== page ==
A New Year, A Fresh Approach To Mental Wellness Month

It’s January, the time of new beginnings and resolutions, many of them focused on health and wellness. It’s fitting that this month has been designated Mental Wellness Month by the International Association of Insurance Professionals (IAIP).

According to the IAIP website, “There is more to mental wellness than just mental health, which the World Health Organization (WHO) defines as ‘a state of well-being in which an individual realizes with his or her own abilities he or she can cope with the normal stresses of life, can work productively, and is able to make a contribution to his or her community.’”

“The wellness movement teaches people to take care of their health before they develop an illness by eating well, exercising and getting enough sleep. The same approach is valuable for mental wellness. Increasingly, mental health professionals are recommending that people get a periodic ‘mental health checkup’ in the same way that they get annual physical checkups,” the website continues.

This is solid advice, and what better time than January to make your own mental wellness resolutions.  Scientists are realizing that many of the things we ought to do for our general physical health – like eating well, exercising and getting enough rest – have profound effects on our mental wellness, too. With a little focus on doing right by ourselves, we can have a measurable impact on the quality of our lives.

Proven Ways to Improve Your Own Mental Wellness this Month

1. Eat more fruits and veggies.

The evidence is mounting that eating nourishing foods like fresh fruits and vegetables can help prevent or manage depression, ADHD, Alzheimer’s disease and even schizophrenia, according to the UK’s Mental Health Foundation.

2. Exercise a little more every day.

Science is also proving the link between exercise and mental wellness. “Regardless of age or fitness level (yup, this includes everyone from mall-walkers to marathoners), studies show that making time for exercise provides some serious mental benefits,” writes Sophia Breene in The Huffington Post. Exercise can help reduce stress, boost endorphins, improve self-confidence, and has even been shown to lessen symptoms of clinical depression.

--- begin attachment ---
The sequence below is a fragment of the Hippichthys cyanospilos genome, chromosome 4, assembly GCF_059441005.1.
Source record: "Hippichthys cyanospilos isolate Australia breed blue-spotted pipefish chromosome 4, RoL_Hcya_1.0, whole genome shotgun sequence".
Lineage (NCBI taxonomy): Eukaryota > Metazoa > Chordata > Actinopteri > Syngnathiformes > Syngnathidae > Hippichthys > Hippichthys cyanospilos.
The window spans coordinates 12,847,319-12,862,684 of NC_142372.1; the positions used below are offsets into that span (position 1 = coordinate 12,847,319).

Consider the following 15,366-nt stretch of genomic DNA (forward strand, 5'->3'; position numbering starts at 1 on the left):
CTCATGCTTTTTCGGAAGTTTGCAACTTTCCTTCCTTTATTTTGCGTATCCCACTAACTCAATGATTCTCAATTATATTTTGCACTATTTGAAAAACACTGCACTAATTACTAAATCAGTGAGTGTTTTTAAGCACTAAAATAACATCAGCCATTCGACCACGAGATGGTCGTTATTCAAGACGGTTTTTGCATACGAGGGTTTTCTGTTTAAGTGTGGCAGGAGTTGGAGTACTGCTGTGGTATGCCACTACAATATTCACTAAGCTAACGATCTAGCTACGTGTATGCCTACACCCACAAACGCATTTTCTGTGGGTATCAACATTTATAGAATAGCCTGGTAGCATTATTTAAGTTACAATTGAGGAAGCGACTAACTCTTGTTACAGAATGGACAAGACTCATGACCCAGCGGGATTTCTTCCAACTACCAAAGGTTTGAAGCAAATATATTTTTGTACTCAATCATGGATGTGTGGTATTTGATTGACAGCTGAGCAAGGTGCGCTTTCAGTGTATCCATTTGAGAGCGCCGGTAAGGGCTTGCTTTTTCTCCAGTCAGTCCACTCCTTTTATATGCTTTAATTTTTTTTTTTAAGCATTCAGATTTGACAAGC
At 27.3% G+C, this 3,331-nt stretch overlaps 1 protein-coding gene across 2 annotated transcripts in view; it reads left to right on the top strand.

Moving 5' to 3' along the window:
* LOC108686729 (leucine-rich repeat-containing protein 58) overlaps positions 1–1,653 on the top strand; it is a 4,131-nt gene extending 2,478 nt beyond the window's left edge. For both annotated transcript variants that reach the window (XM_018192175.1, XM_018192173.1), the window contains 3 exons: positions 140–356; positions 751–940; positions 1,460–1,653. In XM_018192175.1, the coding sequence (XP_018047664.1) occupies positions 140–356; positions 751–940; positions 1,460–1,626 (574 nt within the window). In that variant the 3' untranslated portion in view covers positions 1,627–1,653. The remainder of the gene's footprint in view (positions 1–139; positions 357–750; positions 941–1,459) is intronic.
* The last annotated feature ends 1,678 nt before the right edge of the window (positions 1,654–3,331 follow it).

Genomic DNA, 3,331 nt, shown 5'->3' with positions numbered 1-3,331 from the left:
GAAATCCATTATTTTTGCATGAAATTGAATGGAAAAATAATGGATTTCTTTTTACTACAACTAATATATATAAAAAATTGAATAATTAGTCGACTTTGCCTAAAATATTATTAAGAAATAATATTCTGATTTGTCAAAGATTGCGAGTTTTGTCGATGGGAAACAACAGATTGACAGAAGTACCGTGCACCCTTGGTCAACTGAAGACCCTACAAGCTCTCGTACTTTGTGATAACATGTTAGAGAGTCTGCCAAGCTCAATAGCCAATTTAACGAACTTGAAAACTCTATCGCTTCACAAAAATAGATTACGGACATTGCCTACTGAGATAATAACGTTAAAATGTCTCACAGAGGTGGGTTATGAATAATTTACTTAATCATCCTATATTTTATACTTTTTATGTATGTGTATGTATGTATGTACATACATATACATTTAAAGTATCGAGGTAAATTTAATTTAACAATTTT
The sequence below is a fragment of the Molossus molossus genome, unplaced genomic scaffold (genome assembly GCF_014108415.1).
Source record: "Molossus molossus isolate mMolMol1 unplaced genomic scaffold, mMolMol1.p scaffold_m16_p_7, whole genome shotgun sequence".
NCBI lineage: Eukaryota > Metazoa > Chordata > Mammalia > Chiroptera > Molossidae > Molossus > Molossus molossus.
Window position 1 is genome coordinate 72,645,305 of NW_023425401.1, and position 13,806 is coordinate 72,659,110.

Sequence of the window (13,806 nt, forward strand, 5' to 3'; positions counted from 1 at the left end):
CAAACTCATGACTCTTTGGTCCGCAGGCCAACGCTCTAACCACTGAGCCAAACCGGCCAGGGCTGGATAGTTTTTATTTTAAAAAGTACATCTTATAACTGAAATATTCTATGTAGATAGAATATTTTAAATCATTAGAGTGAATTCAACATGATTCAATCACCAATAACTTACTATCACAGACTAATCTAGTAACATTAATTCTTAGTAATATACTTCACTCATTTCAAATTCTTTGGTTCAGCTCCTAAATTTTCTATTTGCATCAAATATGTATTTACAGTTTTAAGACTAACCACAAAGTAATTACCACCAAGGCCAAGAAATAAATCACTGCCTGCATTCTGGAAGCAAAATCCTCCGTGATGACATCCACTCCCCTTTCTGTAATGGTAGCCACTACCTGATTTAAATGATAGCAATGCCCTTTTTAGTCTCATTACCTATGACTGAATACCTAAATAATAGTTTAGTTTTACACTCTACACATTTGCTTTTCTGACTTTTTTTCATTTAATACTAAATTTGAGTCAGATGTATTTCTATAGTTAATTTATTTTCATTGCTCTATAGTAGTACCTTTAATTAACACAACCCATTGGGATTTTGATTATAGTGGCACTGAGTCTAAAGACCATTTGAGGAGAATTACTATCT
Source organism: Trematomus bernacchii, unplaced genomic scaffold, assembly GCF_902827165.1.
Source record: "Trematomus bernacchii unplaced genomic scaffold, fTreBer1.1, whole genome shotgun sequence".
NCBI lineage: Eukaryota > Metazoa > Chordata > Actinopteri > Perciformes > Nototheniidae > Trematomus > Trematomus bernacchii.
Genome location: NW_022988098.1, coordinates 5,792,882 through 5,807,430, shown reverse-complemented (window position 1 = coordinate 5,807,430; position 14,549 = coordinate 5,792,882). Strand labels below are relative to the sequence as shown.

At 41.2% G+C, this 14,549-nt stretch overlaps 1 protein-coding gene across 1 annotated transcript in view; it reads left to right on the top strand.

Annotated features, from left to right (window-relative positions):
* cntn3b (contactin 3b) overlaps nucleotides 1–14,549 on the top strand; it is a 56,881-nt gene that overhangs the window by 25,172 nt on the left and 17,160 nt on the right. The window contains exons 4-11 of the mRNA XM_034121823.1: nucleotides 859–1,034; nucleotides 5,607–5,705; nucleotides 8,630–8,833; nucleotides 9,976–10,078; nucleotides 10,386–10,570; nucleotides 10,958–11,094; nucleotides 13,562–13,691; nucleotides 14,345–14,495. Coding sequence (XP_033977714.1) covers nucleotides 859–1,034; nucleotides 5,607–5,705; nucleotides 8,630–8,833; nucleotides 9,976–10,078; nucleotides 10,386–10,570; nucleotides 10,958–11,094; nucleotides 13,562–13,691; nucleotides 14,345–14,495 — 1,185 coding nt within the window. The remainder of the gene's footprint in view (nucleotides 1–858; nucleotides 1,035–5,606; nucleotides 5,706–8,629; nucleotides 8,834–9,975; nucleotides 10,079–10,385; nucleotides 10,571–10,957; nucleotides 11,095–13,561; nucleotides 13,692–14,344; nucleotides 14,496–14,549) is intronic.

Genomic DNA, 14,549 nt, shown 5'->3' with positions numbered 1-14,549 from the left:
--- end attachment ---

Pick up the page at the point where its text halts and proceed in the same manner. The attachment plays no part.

3. Meditate.

According to researchers at Johns Hopkins University, practicing mindfulness mediation, even for a short time each day, helps ease anxiety, pain and depression.

4. Spend time in nature.

Most of us know we feel better after a nice walk on a sunny day. Now science is showing us that a long walk can physically alter your brain in a positive way.

5. Try keeping a journal.

“One of the ways to deal with any overwhelming emotion is to find a healthy outlet in which to express yourself, which makes a journal a helpful tool in managing your mental health,” notes the University of Rochester’s Medical Center website. Some of the benefits include stress reduction, better anxiety management, and a greater awareness of our triggers and negative thought patterns.

The key to good health, both physical and mental, starts with awareness. We can help ourselves be healthier with just a few simple changes to our daily routines. Your health, and your happiness, is worth the investment.

In good health,
Rebecca Helterbrand


In case of a medical emergency, please call 911. For a child’s mental health emergency (ages 3 to 17), call Clarity Child Guidance Center at 210-582-6412. Our crisis service department accepts walk-ins 24/7. You can find directions to our campus here. Please do not hesitate to reach out to us.  We are here to help!

  • Clarity Child Guidance Center is the only nonprofit mental health treatment center for kids ages 3 to 17 in South Texas. Our staff of children’s mental health professionals is the largest in the region. When a child is in crisis, we work with families to get much needed treatment regardless of their ability to pay.

The opinions, representations and statements made within this guest article are those of the author and do not necessarily reflect those of One in Five Minds or Clarity Child Guidance Center. Any copyright remains with the author and any liability with regard to infringement of intellectual property rights remain with them. One in Five Minds and Clarity Child Guidance Center accepts no liability for any errors, omissions or representations.

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